Wide Open Job Market Creates New Challenges for Business

By Jim Moody, CAE
CSA President

I stumbled across a couple of news items about the job market this week that made me stop and think. No, I’m not looking for a job. But many of you ARE looking for employees. If you are in that boat, you probably already know that the tide has turned.

It’s not so easy to find good candidates, not that it was ever really easy.

The first item I saw was from Forbes magazine. The article was about the times when it’s appropriate for a candidate to end the interview and walk out. I remember a day not so long ago that, short of being attacked, no candidate would ever walk out on an interview. Today people can be a bit more discriminating.

So what were the valid reasons, according to Forbes contributor Liz Ryan, that you should walk out? Some of these might not surprise you, but I bet some will:

  • You don’t feel safe.
  • The environment is in disrepair, dirty or depressing.
  • The interviewer is rude.
  • There is no opportunity to say anything of substance.
  • The interviewer is flustered and seems unprepared.
  • They are not interviewing you as much as selling you on the job.
  • The interviewer seems not to know what questions are inappropriate or illegal.
  • During the interview, you are told that if you get the job you’ll have to hand over your contact list.
  • You meet the department manager, and he or she is dreadful.
  • Your gut tells you to get out.

I’m not saying I subscribe to all of these, but I do think it’s interesting that this is the advice going out to candidates today. I suspect most of our members see themselves in at least three or four of these. Will it hamper your ability to find top candidates? Time will tell, but it would be a shame to have the perfect candidate walk out on you for something you could have easily fixed.

The other item that shocked me was a radio piece by a noted consumer advocate in the Atlanta area. Clark Howard is syndicated nationwide, and he has a lot of influence. He said that if you want more money, now is the time to look for another job. People are rarely rewarded financially for loyalty but experience is paid a premium in the job market right now.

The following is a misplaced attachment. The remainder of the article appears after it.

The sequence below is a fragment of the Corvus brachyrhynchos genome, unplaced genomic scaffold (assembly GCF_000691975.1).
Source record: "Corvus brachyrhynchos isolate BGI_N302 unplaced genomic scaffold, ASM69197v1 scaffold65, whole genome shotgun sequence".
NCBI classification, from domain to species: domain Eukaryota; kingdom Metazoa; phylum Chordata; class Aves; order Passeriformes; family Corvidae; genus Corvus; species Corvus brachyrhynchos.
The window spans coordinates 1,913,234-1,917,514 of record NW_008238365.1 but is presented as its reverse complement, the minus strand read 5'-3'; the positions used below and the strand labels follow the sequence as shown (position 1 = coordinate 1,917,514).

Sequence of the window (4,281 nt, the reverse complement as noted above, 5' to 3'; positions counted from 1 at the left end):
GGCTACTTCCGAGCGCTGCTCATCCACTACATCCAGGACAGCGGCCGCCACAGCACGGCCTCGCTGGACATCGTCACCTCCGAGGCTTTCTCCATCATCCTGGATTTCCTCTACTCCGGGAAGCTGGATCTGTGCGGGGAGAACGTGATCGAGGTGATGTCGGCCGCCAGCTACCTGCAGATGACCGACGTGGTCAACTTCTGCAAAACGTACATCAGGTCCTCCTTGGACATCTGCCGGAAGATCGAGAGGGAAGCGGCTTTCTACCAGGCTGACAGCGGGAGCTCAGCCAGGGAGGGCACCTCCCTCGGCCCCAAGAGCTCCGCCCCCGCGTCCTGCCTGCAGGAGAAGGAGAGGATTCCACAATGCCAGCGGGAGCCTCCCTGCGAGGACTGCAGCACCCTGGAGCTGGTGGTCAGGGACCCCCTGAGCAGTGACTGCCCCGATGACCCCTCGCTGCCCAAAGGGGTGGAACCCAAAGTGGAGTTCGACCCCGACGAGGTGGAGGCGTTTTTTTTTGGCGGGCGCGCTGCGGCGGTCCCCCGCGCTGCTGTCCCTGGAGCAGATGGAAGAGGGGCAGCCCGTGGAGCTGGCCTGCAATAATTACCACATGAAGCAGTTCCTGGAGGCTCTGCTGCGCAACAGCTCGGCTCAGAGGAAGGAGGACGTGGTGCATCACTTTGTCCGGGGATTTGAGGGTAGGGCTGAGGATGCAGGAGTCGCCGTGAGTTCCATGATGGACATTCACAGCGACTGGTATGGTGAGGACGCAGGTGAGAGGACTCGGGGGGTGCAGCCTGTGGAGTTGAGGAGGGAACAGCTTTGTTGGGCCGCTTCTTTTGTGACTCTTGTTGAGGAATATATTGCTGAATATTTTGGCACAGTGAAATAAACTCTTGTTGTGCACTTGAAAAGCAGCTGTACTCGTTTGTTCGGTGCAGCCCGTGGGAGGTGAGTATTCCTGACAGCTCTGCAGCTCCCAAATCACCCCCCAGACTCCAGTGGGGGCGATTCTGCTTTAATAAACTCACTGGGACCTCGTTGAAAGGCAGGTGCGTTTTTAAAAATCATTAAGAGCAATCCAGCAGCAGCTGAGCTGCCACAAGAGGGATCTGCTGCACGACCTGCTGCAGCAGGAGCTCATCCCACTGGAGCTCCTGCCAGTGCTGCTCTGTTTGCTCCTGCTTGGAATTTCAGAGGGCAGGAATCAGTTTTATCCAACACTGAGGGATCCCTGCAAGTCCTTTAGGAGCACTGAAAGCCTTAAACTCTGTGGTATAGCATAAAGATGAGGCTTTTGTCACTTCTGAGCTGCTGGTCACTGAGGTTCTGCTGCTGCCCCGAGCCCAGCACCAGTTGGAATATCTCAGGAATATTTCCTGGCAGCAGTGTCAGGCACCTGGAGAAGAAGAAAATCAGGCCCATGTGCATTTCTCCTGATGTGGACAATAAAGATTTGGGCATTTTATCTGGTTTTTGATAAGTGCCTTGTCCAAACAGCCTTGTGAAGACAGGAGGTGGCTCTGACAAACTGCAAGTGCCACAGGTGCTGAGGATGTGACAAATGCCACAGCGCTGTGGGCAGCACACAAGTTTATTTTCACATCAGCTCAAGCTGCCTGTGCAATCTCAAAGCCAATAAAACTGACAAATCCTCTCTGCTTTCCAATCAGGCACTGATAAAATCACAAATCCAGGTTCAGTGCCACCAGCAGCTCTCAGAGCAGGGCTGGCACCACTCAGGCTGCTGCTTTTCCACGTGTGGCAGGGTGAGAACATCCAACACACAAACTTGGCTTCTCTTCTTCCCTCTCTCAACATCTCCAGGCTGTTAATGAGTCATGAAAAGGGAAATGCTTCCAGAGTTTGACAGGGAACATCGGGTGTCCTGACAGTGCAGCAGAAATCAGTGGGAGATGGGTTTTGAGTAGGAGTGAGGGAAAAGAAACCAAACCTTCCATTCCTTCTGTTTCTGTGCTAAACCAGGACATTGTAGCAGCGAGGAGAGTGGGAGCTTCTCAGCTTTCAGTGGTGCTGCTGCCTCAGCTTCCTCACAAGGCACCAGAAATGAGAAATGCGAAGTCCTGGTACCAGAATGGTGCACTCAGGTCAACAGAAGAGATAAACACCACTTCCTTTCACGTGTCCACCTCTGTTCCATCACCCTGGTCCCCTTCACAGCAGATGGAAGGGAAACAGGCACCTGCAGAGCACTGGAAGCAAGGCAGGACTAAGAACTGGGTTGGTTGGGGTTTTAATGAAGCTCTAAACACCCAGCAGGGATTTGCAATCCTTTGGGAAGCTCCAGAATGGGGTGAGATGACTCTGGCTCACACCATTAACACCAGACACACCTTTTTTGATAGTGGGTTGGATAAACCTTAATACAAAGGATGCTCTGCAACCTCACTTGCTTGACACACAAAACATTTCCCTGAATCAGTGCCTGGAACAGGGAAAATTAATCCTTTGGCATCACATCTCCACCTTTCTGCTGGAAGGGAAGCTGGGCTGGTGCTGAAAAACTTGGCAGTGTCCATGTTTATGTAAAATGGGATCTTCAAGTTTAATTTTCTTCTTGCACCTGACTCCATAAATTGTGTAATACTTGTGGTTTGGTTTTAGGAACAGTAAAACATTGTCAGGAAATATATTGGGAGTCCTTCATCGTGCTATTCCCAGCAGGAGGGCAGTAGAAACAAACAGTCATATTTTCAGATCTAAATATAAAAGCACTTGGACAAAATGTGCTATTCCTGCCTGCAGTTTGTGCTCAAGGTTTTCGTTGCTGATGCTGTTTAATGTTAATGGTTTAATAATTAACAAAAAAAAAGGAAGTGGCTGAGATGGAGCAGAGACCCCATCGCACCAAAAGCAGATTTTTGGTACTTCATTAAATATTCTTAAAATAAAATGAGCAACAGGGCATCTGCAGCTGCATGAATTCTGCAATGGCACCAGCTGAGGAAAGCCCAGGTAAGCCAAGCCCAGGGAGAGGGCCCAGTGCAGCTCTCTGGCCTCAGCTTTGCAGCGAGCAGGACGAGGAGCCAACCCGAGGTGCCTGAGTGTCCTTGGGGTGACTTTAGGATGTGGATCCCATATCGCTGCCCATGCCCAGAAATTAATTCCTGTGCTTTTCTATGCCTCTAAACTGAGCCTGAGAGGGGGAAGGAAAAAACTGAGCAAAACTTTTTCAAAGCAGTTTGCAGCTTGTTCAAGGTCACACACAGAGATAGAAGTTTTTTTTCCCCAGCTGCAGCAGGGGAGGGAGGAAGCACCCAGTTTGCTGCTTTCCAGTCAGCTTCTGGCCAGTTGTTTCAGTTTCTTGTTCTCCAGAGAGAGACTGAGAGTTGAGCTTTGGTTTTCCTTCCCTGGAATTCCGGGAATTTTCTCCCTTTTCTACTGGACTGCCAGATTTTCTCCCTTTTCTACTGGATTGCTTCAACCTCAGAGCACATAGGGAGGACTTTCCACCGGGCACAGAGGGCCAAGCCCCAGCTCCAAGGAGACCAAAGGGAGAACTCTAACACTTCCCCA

So, the advice on the street is not to hesitate to look for another job, and if you are looking for one and get the slightest bit of willies in the interview, walk out.

That’s not exactly heartwarming for business owners, particularly folks who own businesses in less-glamorous industries. You may well find that you have to step up your game to attract even mediocre talent, but you also might want to do a quick scan of your salaries to make sure that your key folks are not compensated under market value. It’s a sure bet that if you have someone who’s an “A” player, they could have other perhaps more lucrative opportunities just down the street.

On the other hand, if you are that “A” player, I can also say to you that the grass is not always greener. Rarely is it worth it to leave a place you otherwise love simply for a little more money. If you are offered another opportunity, and your current employer has been loyal to you (and let me assure you, if you stayed employed during the downturn, your employer sacrificed greatly to keep you on payroll), you owe him or her the opportunity to match before you accept another position. You also need to factor in the difficulty of starting in a new system and new culture, which may or may not be as good as the one you are already in.